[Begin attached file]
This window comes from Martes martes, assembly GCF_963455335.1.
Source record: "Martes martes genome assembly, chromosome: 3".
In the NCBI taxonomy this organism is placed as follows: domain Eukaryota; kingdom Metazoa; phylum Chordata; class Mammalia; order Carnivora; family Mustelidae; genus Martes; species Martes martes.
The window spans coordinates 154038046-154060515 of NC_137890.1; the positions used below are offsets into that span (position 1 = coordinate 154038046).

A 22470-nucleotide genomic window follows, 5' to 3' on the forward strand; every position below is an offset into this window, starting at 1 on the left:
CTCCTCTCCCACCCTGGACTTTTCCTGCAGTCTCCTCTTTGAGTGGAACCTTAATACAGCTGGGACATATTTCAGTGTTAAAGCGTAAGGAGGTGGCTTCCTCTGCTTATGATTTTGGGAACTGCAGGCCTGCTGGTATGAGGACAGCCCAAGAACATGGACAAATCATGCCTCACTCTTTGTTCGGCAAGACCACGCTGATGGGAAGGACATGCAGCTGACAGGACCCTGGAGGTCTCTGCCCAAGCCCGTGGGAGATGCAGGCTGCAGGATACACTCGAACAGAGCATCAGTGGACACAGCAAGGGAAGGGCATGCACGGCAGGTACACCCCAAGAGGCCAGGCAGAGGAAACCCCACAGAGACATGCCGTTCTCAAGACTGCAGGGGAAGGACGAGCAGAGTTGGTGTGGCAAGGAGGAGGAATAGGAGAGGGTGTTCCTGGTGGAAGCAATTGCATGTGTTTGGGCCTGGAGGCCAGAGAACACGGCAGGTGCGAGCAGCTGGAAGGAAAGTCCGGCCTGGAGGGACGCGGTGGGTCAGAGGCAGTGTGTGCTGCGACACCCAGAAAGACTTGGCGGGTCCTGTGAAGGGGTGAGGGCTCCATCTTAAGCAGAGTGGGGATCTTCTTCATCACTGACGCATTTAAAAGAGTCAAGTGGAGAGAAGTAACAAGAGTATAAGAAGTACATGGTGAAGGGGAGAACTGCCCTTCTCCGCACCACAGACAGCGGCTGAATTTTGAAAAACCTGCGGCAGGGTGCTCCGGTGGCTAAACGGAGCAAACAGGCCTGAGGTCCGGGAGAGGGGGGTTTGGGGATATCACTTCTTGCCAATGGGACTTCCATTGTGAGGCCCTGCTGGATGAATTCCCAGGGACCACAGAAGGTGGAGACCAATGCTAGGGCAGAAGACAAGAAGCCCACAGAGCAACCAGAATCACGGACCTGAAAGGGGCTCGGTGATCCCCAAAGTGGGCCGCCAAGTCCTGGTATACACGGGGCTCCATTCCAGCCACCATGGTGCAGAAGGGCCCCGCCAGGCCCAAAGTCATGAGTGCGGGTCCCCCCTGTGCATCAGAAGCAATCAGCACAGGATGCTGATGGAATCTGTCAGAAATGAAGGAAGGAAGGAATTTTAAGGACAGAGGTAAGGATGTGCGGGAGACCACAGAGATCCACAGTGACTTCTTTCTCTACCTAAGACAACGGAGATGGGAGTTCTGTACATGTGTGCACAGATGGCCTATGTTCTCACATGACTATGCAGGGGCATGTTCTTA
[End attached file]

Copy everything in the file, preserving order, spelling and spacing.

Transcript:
This window comes from Martes martes, assembly GCF_963455335.1.
Source record: "Martes martes genome assembly, chromosome: 3".
In the NCBI taxonomy this organism is placed as follows: domain Eukaryota; kingdom Metazoa; phylum Chordata; class Mammalia; order Carnivora; family Mustelidae; genus Martes; species Martes martes.
The window spans coordinates 154038046-154060515 of NC_137890.1; the positions used below are offsets into that span (position 1 = coordinate 154038046).

A 22470-nucleotide genomic window follows, 5' to 3' on the forward strand; every position below is an offset into this window, starting at 1 on the left:
CTCCTCTCCCACCCTGGACTTTTCCTGCAGTCTCCTCTTTGAGTGGAACCTTAATACAGCTGGGACATATTTCAGTGTTAAAGCGTAAGGAGGTGGCTTCCTCTGCTTATGATTTTGGGAACTGCAGGCCTGCTGGTATGAGGACAGCCCAAGAACATGGACAAATCATGCCTCACTCTTTGTTCGGCAAGACCACGCTGATGGGAAGGACATGCAGCTGACAGGACCCTGGAGGTCTCTGCCCAAGCCCGTGGGAGATGCAGGCTGCAGGATACACTCGAACAGAGCATCAGTGGACACAGCAAGGGAAGGGCATGCACGGCAGGTACACCCCAAGAGGCCAGGCAGAGGAAACCCCACAGAGACATGCCGTTCTCAAGACTGCAGGGGAAGGACGAGCAGAGTTGGTGTGGCAAGGAGGAGGAATAGGAGAGGGTGTTCCTGGTGGAAGCAATTGCATGTGTTTGGGCCTGGAGGCCAGAGAACACGGCAGGTGCGAGCAGCTGGAAGGAAAGTCCGGCCTGGAGGGACGCGGTGGGTCAGAGGCAGTGTGTGCTGCGACACCCAGAAAGACTTGGCGGGTCCTGTGAAGGGGTGAGGGCTCCATCTTAAGCAGAGTGGGGATCTTCTTCATCACTGACGCATTTAAAAGAGTCAAGTGGAGAGAAGTAACAAGAGTATAAGAAGTACATGGTGAAGGGGAGAACTGCCCTTCTCCGCACCACAGACAGCGGCTGAATTTTGAAAAACCTGCGGCAGGGTGCTCCGGTGGCTAAACGGAGCAAACAGGCCTGAGGTCCGGGAGAGGGGGGTTTGGGGATATCACTTCTTGCCAATGGGACTTCCATTGTGAGGCCCTGCTGGATGAATTCCCAGGGACCACAGAAGGTGGAGACCAATGCTAGGGCAGAAGACAAGAAGCCCACAGAGCAACCAGAATCACGGACCTGAAAGGGGCTCGGTGATCCCCAAAGTGGGCCGCCAAGTCCTGGTATACACGGGGCTCCATTCCAGCCACCATGGTGCAGAAGGGCCCCGCCAGGCCCAAAGTCATGAGTGCGGGTCCCCCCTGTGCATCAGAAGCAATCAGCACAGGATGCTGATGGAATCTGTCAGAAATGAAGGAAGGAAGGAATTTTAAGGACAGAGGTAAGGATGTGCGGGAGACCACAGAGATCCACAGTGACTTCTTTCTCTACCTAAGACAACGGAGATGGGAGTTCTGTACATGTGTGCACAGATGGCCTATGTTCTCACATGACTATGCAGGGGCATGTTCTTA